How to Hire Great Retail Employees

Couple with laptop in the living roomPrior to a recent retail opening, I was asked to visit a franchisee to evaluate his new crew. I discovered all of the employees were bland, boring and bad.

The problem is that none of them were customer-focused. Without that, the store would fail disastrously.

When I challenged the small business owner why he hired them, he explained, having had a background hiring for a set of convenience stores, “I just wanted to be sure they wouldn’t steal from me.”

While the chances of a great hire are about 50%, many employers continue to pick the wrong employee over and over. I don’t want that for you…

Here are six tips on how to hire great retail employees.

  1. Hire people to work more hours, more shifts. While most retailers think they should hire lots of part-timers to maximize their flexibility, that often means you have more employees who are disengaged from your brand’s success. That’s because if they are working two, three, or four jobs, they don’t have the time to settle into your culture. In fact, they may be bringing another culture to your own – which may not be good.
  2. Look for employees who play well with others. While it’s great that your applicants have outside interests and hobbies, many times these activities take place online or as an individual. Retail requires the exact opposite. During your interview, you’re looking for evidence that they are engaged in the real world with other human beings, so craft your questions accordingly.
  3. Past behavior determines future behavior. I’m all for goals and plans of what someone hopes to do in the future, but interview questions about their future plans are a poor gauge of how an applicant will work in your business today. Form your interview questions around specifics; give me a time you went out of your way for a customer, etc. If they can’t give you such details, it is rare they will do that for your customers. Likewise, when they can tell you specifics based on their past, they know what that desired behavior looks like and how to deliver it.
  4. Sell them on why you’re a great place to work. It’s not enough to grill new applicants – you have to sell them. Talk about your history, how you view the environment you have created for your customers, what remarkable service looks like, how you want customers to feel and what your management style is. This is one of the most forgotten aspects of hiring. The truly great applicants will see how you are a fit for their personal style of working and be more inclined to take a job, should you decide to offer it to them.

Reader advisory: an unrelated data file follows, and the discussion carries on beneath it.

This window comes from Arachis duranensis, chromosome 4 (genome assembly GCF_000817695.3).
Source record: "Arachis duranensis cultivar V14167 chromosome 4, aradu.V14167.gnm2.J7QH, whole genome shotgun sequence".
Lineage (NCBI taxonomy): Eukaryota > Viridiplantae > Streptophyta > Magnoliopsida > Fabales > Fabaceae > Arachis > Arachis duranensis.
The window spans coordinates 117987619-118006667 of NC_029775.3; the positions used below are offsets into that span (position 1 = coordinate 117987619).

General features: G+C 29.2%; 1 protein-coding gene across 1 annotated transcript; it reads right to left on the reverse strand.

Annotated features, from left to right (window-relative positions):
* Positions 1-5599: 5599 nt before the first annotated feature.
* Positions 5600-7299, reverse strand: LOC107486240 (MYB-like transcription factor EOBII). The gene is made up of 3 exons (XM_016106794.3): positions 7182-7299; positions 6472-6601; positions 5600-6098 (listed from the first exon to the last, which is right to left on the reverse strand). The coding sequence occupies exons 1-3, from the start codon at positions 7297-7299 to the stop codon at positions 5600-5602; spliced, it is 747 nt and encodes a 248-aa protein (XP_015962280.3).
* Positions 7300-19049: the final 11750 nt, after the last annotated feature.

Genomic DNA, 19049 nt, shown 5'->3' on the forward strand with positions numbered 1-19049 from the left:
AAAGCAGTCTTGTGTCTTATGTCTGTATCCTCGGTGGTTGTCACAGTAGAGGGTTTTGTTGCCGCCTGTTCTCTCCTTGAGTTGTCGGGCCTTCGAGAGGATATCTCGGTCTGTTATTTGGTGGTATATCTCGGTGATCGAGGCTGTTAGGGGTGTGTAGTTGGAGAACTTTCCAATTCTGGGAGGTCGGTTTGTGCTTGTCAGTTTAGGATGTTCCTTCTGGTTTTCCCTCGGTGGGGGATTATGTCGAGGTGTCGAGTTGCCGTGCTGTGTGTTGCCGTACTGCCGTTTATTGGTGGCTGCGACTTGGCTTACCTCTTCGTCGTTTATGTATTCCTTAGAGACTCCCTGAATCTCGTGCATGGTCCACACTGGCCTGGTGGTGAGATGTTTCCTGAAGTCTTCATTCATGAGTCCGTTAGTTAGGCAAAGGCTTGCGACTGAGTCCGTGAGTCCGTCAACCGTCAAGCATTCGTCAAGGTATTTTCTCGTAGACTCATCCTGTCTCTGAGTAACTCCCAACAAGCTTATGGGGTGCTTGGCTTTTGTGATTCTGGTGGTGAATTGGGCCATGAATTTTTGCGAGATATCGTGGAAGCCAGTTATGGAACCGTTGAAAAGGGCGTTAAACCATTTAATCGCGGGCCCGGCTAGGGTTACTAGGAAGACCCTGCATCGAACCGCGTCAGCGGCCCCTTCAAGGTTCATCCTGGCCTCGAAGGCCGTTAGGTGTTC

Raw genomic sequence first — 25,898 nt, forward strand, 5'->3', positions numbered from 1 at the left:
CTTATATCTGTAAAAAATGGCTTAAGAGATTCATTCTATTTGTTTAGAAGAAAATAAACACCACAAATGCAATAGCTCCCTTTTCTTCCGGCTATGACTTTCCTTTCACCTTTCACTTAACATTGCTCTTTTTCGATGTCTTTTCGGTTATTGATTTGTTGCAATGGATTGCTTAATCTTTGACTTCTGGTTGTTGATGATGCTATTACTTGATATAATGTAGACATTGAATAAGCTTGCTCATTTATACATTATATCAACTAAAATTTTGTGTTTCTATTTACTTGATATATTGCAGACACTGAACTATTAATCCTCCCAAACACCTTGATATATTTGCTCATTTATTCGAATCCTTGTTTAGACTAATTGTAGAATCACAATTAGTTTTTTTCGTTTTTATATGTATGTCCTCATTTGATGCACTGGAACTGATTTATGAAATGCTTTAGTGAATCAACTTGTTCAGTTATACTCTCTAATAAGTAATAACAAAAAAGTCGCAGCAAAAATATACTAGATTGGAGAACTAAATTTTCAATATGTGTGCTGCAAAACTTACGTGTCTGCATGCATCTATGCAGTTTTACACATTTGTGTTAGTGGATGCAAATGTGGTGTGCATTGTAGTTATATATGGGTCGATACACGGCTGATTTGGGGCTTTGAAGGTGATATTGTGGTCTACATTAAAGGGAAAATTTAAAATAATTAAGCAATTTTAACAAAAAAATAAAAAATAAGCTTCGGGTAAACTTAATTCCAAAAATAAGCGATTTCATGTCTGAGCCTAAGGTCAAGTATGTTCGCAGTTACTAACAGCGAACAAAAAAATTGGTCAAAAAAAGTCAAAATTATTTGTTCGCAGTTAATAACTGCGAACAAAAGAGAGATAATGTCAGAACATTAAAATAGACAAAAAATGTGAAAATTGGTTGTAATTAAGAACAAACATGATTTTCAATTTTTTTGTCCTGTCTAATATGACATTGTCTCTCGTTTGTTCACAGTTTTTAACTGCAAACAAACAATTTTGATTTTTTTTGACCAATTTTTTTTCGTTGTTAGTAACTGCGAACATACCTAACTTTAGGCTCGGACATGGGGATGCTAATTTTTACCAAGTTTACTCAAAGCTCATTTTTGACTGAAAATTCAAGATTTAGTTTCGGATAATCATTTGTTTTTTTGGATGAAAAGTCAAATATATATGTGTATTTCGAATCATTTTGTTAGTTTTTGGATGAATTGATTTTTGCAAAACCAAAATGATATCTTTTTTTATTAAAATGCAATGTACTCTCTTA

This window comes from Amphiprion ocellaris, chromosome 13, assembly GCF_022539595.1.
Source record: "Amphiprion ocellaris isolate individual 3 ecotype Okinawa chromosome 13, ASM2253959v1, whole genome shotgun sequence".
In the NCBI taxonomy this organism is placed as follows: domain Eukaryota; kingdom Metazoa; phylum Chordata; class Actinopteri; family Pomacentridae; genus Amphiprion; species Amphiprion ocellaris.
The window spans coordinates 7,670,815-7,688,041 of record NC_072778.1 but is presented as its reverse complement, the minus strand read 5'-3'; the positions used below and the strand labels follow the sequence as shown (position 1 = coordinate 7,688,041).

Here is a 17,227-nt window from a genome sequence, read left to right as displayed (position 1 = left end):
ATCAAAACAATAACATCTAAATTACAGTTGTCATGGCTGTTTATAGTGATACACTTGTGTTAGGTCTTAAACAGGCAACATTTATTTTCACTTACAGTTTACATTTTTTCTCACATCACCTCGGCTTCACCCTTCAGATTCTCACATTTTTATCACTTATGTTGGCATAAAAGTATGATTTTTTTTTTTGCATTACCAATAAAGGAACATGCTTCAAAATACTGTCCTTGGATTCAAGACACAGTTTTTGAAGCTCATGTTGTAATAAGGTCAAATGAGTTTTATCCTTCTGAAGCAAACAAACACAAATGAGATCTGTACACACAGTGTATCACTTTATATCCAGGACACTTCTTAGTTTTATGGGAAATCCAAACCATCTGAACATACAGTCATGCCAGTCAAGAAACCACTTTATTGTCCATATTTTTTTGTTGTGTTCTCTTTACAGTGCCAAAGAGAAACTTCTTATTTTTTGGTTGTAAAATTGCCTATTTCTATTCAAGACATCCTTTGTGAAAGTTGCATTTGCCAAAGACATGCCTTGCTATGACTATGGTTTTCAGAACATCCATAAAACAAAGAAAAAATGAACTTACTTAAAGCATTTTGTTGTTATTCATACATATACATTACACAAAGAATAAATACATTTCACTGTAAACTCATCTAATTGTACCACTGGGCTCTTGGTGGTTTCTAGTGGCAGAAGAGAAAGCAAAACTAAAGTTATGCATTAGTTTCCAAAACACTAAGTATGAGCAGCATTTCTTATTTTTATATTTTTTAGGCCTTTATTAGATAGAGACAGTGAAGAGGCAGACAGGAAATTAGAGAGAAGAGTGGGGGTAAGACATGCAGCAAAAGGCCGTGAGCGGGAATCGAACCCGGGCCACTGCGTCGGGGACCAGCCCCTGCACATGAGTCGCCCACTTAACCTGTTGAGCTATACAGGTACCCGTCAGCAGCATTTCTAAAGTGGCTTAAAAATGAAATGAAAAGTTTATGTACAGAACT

5. Don’t trust your gut.  If an applicant is telling you everything you wanted to hear about their abilities, successes and how they’ll put that to work with you – find something not to like about them.  Gut instincts can trip you up so ask something like, “I’m sure you can agree no one is perfect. Can you give me a time you didn’t give great customer service and how you handled it?” The great employees can pinpoint such a time and tell you what they’d have done differently or how it was resolved. The poor employees will just tell you it never happened.
  6. Hire after a cooling off period.  You’ve had that experience when you meet someone who just clicks.  Don’t hire on the spot! Have them call you back at 4:00 pm the next day, after you’ve had a chance to call their references. After you’ve seen other people. After they’ve had a chance to sweat a bit on whether or not you will hire them. That keeps you firmly in control as an employer.

As to that franchisee, we worked with him to see how he needed more extroverts, helped him craft questions related to something other than theft and as a result he hired a whole new crew before successfully opening his doors.

Bob Phibbs, the Retail Doctor®, has helped thousands of businesses in hospitality, manufacturing, service, restaurant and retail since 1994.  His clients have ranged from multi-national luxury brands to small business mom and pops. With over thirty years experience beginning in the trenches of retail and extending to senior management positions, Phibbs has been a corporate officer, franchisor and entrepreneur. His speaking presentations are designed to provide practical information in a fun and re-memorable format. His newest product is, his online retail sales training. No matter how long an employee has worked for your small business, now they can master the skills to build rapport and make a sale from virtually anywhere in the world 365 days a year.

Ajeet Khurana
Ajeet Khurana
Ajeet Khurana wears many hats: author, angel investor, mentor, TEDx speaker, steering committee of the NASSCOM Start-Up Warehouse, Director of Founder Institute, Venture Partner with the seed initiative of a top Venture Capital firm, and former CEO of IIT Bombay’s business incubator, among others. Before all this, he was entrepreneurial twice in the field of education and web publishing. As a lecturer at the University of Texas at Austin, he taught e-commerce back in 1993, when the term "e-commerce" had not yet been coined. An undergrad in computer engineering from the University of Mumbai, and an MBA from the University of Texas, Ajeet is presently an active name in the startup ecosystem. From starting two ventures as a solopreneur, to helping a large number of startups with their go-to-market, he has never shied from getting his hands dirty. At the same time he has helped dozens of startups raise investment. He truly believes that small business owners are driving change in the world, and need to be facilitated as much as possible. Innumerable small businesses have gained from his attitude, vast professional networks, financial acumen and digital mindset.

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